Category Archives: Zen Buddhism

When you let go of… words

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Since starting Minimal Student almost three years ago now, I have never taken more than a few weeks off at a time, but after coming back to England and settling in my own place, and no longer travelling as much as I used to, I felt that my writing had run out of steam. In January, I took a hiatus so that I could rearrange my thoughts and priorities, and hopefully come back a better writer.

To achieve this, I took the rather unusual approach of learning how to reflect about myself – without using any words at all.

Words are concrete, specific and tangible, but in reality, our emotions and feelings are not. I realise now that it is very difficult to convey even a fraction of who and what we are and how we feel in words – most people can only speak or write well enough to reveal the tip of the iceberg of themselves. And even if we could, we can never guarantee that others would understand. Humans are complex and irrational creatures, many of our actions are self-justified, illogical, unreasonable, or simply make no sense to others but ourselves.

So I decided to go back to the beginning, scrap all I knew about writing and start again. I emptied my cup. I turned off the computer, and sat my ass down on a pillow for a few moments each day. It wasn’t easy at first, I helplessly watched my mind jump around like an agitated squirrel trapped in a cage. But eventually I learned to embrace my energetic mind, and to observe myself without attachment or judgement – I learned to let go.

My break from writing taught me that there’s a lot to be said for putting down the pen and just being. Without words, there are no expectations, preconceptions, nothing to show or prove to anybody else, no gray areas and nothing to hide behind.

After a few months, my journey led here – back to writing again. But this time, it is clear that my style has evolved into a way of expressing myself that I feel touches something much deeper within. With practice, I hope I can continue to grow enough to be able to make sense of topics that are very difficult to explain, but too important to ignore.

It’s an ambitious task, but I like to think of it as a challenge.

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On Mindfulness

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Three years ago, since starting Minimal Student (on a whim – like most of the things I end up doing), my life has gone through some very distinct phases – I moved away from home, I spent a year abroad in Japan, I came back to England and got my own place… and during these phases I began to take interest in topics that I could relate to minimalism, such as travel or technology. Over time, my interest in different subjects waxed and waned and this blog grew to encompass more topics such as health, relationships, happiness and last but not least, Zen Buddhism.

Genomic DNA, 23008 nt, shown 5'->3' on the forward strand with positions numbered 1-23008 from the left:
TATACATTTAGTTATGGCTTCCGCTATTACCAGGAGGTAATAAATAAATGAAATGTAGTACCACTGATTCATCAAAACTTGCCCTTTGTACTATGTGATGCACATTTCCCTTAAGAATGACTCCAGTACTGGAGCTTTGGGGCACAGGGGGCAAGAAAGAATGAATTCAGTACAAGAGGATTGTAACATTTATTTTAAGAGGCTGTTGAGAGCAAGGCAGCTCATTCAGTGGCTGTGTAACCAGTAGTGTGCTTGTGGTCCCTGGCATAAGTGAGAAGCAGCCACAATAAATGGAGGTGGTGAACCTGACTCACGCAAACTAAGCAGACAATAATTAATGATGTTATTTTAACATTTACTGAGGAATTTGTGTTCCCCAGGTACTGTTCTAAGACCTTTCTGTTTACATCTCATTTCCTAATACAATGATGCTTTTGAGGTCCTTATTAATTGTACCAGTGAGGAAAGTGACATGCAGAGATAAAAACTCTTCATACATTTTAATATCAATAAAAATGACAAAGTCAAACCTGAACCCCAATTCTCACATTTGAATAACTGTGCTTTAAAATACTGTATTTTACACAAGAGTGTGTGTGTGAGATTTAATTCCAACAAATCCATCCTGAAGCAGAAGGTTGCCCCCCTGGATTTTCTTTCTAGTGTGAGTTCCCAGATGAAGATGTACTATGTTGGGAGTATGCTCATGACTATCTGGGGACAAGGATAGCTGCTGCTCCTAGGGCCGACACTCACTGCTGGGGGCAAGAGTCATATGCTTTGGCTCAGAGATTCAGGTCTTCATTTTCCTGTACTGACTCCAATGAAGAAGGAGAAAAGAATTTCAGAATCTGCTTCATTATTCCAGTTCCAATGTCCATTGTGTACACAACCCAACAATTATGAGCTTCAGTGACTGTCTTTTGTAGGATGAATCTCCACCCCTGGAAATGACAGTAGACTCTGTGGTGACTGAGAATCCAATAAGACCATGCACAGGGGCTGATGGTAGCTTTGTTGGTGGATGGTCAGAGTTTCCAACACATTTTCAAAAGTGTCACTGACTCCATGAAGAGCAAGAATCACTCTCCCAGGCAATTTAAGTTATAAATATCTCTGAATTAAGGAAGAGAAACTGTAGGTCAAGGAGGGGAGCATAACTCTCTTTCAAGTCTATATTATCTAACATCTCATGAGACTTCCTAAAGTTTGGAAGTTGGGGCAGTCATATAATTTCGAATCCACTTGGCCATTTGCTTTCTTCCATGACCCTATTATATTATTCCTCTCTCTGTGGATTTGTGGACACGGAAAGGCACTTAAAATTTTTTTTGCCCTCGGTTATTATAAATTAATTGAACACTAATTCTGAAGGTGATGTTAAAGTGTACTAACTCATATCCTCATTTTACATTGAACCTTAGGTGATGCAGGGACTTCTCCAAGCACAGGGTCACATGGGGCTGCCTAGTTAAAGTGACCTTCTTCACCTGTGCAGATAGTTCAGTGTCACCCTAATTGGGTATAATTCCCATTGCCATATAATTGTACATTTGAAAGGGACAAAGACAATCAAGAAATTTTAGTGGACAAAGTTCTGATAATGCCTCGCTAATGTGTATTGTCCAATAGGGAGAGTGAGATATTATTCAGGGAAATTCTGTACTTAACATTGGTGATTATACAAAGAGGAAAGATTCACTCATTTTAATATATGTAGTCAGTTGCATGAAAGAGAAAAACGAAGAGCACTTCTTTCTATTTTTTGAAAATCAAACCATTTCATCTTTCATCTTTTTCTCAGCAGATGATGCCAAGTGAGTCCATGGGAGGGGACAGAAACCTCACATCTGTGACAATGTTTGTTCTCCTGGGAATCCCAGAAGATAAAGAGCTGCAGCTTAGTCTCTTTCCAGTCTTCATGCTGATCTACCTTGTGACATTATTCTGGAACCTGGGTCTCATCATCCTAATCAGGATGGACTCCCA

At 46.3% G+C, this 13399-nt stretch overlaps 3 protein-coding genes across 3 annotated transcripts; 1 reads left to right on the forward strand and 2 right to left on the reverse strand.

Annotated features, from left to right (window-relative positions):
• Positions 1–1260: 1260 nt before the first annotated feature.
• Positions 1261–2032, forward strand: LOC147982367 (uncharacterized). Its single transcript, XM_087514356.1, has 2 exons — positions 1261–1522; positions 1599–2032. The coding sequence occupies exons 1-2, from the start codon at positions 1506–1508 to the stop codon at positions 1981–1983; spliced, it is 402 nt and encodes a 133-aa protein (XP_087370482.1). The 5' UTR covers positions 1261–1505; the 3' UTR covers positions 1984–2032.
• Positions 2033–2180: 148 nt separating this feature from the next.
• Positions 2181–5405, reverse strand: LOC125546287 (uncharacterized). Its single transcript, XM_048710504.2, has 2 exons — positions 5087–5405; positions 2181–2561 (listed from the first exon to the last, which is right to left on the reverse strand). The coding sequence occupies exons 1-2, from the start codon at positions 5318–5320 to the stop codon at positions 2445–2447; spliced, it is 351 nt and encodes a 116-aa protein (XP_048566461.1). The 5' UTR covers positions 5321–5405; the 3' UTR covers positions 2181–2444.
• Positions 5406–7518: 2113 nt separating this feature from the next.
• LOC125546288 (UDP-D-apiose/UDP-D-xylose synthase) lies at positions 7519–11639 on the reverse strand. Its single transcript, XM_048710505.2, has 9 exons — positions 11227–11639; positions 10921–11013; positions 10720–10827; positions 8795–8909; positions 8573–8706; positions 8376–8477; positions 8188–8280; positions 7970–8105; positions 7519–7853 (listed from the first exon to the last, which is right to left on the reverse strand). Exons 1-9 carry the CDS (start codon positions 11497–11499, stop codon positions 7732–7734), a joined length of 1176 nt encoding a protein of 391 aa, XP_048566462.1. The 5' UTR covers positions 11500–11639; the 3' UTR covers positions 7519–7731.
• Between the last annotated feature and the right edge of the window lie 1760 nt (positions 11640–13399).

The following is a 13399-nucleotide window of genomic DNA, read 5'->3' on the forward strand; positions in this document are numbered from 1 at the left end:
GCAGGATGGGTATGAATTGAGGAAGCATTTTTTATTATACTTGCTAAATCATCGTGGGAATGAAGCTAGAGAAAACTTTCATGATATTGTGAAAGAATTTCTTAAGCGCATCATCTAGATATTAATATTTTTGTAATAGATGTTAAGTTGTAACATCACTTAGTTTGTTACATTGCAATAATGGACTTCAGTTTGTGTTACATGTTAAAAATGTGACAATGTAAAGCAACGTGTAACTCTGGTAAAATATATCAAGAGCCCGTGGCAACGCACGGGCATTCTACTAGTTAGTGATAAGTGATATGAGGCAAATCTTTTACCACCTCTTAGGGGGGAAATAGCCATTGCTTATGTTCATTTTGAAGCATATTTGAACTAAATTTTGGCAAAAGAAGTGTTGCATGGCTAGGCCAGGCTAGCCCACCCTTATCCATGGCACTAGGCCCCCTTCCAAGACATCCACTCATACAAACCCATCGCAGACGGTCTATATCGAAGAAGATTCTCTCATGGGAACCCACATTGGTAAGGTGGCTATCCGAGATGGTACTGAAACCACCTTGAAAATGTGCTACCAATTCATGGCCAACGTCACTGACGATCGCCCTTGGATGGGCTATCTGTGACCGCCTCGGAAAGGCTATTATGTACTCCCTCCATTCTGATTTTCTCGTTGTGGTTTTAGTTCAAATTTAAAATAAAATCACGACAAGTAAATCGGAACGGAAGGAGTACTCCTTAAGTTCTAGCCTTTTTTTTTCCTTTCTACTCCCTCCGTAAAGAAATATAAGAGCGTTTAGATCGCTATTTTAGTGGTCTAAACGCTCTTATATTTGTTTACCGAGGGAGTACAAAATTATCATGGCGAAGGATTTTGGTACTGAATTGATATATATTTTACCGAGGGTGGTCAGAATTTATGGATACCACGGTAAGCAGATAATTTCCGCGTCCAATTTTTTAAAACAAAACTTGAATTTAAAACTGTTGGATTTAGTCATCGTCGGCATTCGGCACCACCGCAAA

The ‘Student’ part of this blog title is supposed to mean more than the fact that I was literally a university student when I started it. I wanted to emphasize the Zen teaching of emptying one’s cup, having an open mind and being constantly mindful. I’ve touched on these subjects before, but now I feel is the right time for me to start putting them into focus.

mindfulness at the center

It has been a few years now since I started reading, putting into practice, and learning from experience about Zen and Buddhism. Yet, I still would not call myself an expert. Heck, to be honest I still wouldn’t call myself a ‘Buddhist’ – I wouldn’t want to degrade a term that is reserved for people much more dedicated and knowledgable than I would ever be – but I have taken their wiser words to heart and put together some of the very best teachings that I feel have helped me move onwards in my everyday life.

There are so many different things to write about, yet, in my mind they all somehow come back to minimalism. Here are a few teaser topics for the future:

  • Beginnings
  • Monkey Mind
  • Finding Balance
  • Mistakes
  • On Striving
  • Effortlessness
  • The Beauty of Silence
  • Attachment
  • Learning
  • Just Being
  • …and more! (Come back to this page for links as each one is published!).

These will be shorter posts that I can publish more often than the usual longer articles. In the meantime, I still have some in-depth topics waiting in the pipelines and I’ll be back on twitter taking in your ideas and sharing other miscellaneous quotes and thoughts that pop up during my day – follow @MinimalStudent for immediate post updates! (I am also on google+, follow me and we can hang out! If there is enough demand I shall begin be posting on there too 🙂 ).

Thank you to all my wonderful readers for you unwavering loyalty, it means more to me than you’ll ever know.

Oh, it’s great to be back.

 

Spiritual Revolution

 

What I propose is a spiritual revolution”  ~ Dalai Lama

As political freedom spreads to more people and technology integrates into our lives, one would think that man’s quest for happiness is more obtainable than ever. And yet, there is still so much suffering in the world. There is still discrimination, war and violence. People are still hungry or ill when it can be prevented. Even those that seem like they have everything have their own stresses and worries.